Interestingly, one of the French pilots that Albert defected with was Marcel Lefèvre. Lefèvre would go on to serve in the Normandie Group as well and was one of the four men from the unit awarded with the title Hero of the Soviet Union. Unfortunately, the 26 year old lieutenant who had seen four years of war on three fronts died from wounds on 5 June 1944. During 128 combat missions, Lefèvre tallied 11 official victories, 3 probable and 2 aircraft damaged.

The other pilot that Lefèvre and Albert defected with also joined them in the Normandie Group. Lieutenant Albert Durand died in action over Yelna on 1 September 1943. In 180 combat missions he shot down 11 German aircraft. He was known for flying a Yak-1b, numbered “6”, with shark teeth painted on the lower part of engine cowling. He was only 24 at the time of his death.

Insignia of the Grand Cross of the French Legion of Honor

Marcel Albert individually received the Grand Cross of the Legion of Honor (the highest grade within the highest honor of France), the Order of Liberation (only awarded to 1,028 people and one of the highest awards for combat bravery during the war), the Croix de Guerre with 15 palms and three silver gilt stars (indicating three mentions in dispatches at the corps-level and 15 at the army-level), and the Resistance Medal (the second-level award for contributions to the liberation of France, ranking just behind the Order of Liberation, and awarded to only 24,463 people).

In addition to Albert’s Hero of the Soviet Union, the Russians also awarded him the Order of Lenin (co-awarded with the Hero of the Soviet Union) and the Order of the Red Banner. He also received the Czechoslovak War Cross for his contributions in fighting fascism and liberating their country.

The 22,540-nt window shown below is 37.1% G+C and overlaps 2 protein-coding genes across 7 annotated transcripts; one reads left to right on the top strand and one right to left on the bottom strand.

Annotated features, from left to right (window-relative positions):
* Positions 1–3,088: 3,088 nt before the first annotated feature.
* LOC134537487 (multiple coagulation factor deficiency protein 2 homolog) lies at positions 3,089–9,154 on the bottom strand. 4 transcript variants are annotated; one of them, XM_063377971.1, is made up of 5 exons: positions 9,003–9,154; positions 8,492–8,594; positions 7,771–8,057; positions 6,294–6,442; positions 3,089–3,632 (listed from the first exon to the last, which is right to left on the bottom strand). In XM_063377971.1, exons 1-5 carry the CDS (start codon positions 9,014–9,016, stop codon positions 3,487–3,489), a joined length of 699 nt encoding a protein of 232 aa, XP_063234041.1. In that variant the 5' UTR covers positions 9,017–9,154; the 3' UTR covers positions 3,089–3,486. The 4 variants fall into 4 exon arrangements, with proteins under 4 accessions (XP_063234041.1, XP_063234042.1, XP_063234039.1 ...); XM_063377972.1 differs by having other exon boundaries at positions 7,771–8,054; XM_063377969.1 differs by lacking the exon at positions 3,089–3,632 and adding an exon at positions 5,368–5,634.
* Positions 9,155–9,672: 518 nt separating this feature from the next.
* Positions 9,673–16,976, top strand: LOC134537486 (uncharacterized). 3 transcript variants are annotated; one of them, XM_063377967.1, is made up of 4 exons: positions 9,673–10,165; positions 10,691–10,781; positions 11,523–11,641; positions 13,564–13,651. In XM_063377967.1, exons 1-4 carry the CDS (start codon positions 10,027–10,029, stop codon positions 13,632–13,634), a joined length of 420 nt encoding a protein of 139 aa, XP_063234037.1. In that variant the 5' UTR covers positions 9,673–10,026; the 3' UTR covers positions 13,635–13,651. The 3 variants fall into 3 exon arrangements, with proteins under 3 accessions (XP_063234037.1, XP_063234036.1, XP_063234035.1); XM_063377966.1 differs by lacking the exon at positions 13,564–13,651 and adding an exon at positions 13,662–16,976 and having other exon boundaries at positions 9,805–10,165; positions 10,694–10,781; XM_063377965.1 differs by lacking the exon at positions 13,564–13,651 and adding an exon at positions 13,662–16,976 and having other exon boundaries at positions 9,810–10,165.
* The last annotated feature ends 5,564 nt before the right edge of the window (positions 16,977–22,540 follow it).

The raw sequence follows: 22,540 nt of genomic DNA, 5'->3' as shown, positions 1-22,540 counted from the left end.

Albert in 1985 was among the many veterans of the Great Patriotic War (the Soviet/Russian name for World War II) to receive the Soviet Order of the Great Patriotic War. Originally a valor decoration similar to an American Bronze Star Medal, it was awarded to all surviving veterans on the 40th anniversary of the end of the European War.

Albert remained in the Air Force after the war. He served as a test pilot until 1946 when he was sent to Czechoslovakia to serve as air attache. While there he met his wife, an American working at the US embassy there.

In 1948 Albert left the military. He and his wife moved to the US. He opened a chain of hotels. In the mid-50s he bought a paper cup making machine. He went into business making cups. He named his business the Normandie Cup Company in Virginia. His wife Freda took up a career in the legal field. In 2008 they moved to the Rio Grande Valley in Texas, where Albert died in 2010 at age 92 from complications of cancer.

The Normandie-Niemen Group started with about 100 French pilots. Of that initial group, nearly half died in action. As a result, despite his many accolades, Albert rarely spoke about his wartime experiences. His nephew, at the time of his death said, “All his friends died in Russia.” It would be more than 40 years before he could even bring himself to attend reunions of his old unit.

Albert saw the sacrifices as worth it. He’s quoted as saying to The Valley Morning Star of Harlingen, Texas, “The world isn’t in trouble at all. The world has already been stable for over 50 years.”

Category: Air Force, Historical, Valor, We Remember

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Wow. Take the war to your enemy, no matter where they are. That such men lived, indeed. Maybe some reasons that the French lost their Warrior Gene Pool was so many being killed off in “The Great War” and others beating feet after WWII.

Great story, Mason. Thanks!


Thank you, Mason, for keeping these stories alive.

I have heard reports, from a reliable source, of the spiritual descendants of Marcel Albert & Co still defending freedom someplace in Africa.
The French leadership may be pantywaists, but not necessarily all French are so.


Some people pack a whole lotta living into a few years, and the world is made better by heroic deeds such as these.

Rest easy, Dear Sir. May your and your comrades’ sacrifices never be forgotten.


Thanks again, Mason.